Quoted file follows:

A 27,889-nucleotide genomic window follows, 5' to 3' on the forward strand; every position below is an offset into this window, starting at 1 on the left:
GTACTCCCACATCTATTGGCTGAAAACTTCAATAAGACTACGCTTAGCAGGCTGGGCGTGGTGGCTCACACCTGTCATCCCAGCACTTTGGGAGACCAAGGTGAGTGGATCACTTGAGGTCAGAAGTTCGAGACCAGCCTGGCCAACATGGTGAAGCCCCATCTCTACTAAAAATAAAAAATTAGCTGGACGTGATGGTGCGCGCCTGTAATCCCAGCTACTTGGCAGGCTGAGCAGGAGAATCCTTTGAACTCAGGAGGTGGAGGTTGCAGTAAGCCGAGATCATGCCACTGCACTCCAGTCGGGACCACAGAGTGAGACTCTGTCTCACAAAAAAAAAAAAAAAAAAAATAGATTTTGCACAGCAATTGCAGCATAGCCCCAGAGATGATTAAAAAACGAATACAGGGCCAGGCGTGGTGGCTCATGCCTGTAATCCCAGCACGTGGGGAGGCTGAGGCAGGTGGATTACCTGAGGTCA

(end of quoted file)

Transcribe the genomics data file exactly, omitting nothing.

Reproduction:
A 27,889-nucleotide genomic window follows, 5' to 3' on the forward strand; every position below is an offset into this window, starting at 1 on the left:
GTACTCCCACATCTATTGGCTGAAAACTTCAATAAGACTACGCTTAGCAGGCTGGGCGTGGTGGCTCACACCTGTCATCCCAGCACTTTGGGAGACCAAGGTGAGTGGATCACTTGAGGTCAGAAGTTCGAGACCAGCCTGGCCAACATGGTGAAGCCCCATCTCTACTAAAAATAAAAAATTAGCTGGACGTGATGGTGCGCGCCTGTAATCCCAGCTACTTGGCAGGCTGAGCAGGAGAATCCTTTGAACTCAGGAGGTGGAGGTTGCAGTAAGCCGAGATCATGCCACTGCACTCCAGTCGGGACCACAGAGTGAGACTCTGTCTCACAAAAAAAAAAAAAAAAAAAATAGATTTTGCACAGCAATTGCAGCATAGCCCCAGAGATGATTAAAAAACGAATACAGGGCCAGGCGTGGTGGCTCATGCCTGTAATCCCAGCACGTGGGGAGGCTGAGGCAGGTGGATTACCTGAGGTCA